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J Neurophysiol. 2009 Aug;102(2):1315-30. doi: 10.1152/jn.00097.2009. Epub 2009 Mar 18.

Factor-analysis methods for higher-performance neural prostheses.

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Department of Electrical Engineering, Stanford University, Stanford, California 94305-4075, USA.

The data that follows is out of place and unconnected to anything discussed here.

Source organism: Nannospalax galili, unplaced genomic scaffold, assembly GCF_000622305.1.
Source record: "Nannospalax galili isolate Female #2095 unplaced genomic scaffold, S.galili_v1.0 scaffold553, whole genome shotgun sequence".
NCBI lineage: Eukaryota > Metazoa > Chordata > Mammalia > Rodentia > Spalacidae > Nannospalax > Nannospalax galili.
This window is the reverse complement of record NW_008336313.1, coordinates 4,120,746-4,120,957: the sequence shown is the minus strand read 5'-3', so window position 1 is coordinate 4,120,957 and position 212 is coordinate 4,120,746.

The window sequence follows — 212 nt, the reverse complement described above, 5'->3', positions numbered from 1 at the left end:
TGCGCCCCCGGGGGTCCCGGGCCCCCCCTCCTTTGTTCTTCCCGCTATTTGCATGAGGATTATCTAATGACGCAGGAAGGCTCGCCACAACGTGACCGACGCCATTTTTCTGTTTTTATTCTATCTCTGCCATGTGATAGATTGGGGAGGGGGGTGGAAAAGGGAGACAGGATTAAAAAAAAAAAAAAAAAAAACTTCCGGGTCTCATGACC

Neural prostheses aim to provide treatment options for individuals with nervous-system disease or injury. It is necessary, however, to increase the performance of such systems before they can be clinically viable for patients with motor dysfunction. One performance limitation is the presence of correlated trial-to-trial variability that can cause neural responses to wax and wane in concert as the subject is, for example, more attentive or more fatigued. If a system does not properly account for this variability, it may mistakenly interpret such variability as an entirely different intention by the subject. We report here the design and characterization of factor-analysis (FA)-based decoding algorithms that can contend with this confound. We characterize the decoders (classifiers) on experimental data where monkeys performed both a real reach task and a prosthetic cursor task while we recorded from 96 electrodes implanted in dorsal premotor cortex. The decoder attempts to infer the underlying factors that comodulate the neurons' responses and can use this information to substantially lower error rates (one of eight reach endpoint predictions) by <or=75% (e.g., approximately 20% total prediction error using traditional independent Poisson models reduced to approximately 5%). We also examine additional key aspects of these new algorithms: the effect of neural integration window length on performance, an extension of the algorithms to use Poisson statistics, and the effect of training set size on the decoding accuracy of test data. We found that FA-based methods are most effective for integration windows >150 ms, although still advantageous at shorter timescales, that Gaussian-based algorithms performed better than the analogous Poisson-based algorithms and that the FA algorithm is robust even with a limited amount of training data. We propose that FA-based methods are effective in modeling correlated trial-to-trial neural variability and can be used to substantially increase overall prosthetic system performance.

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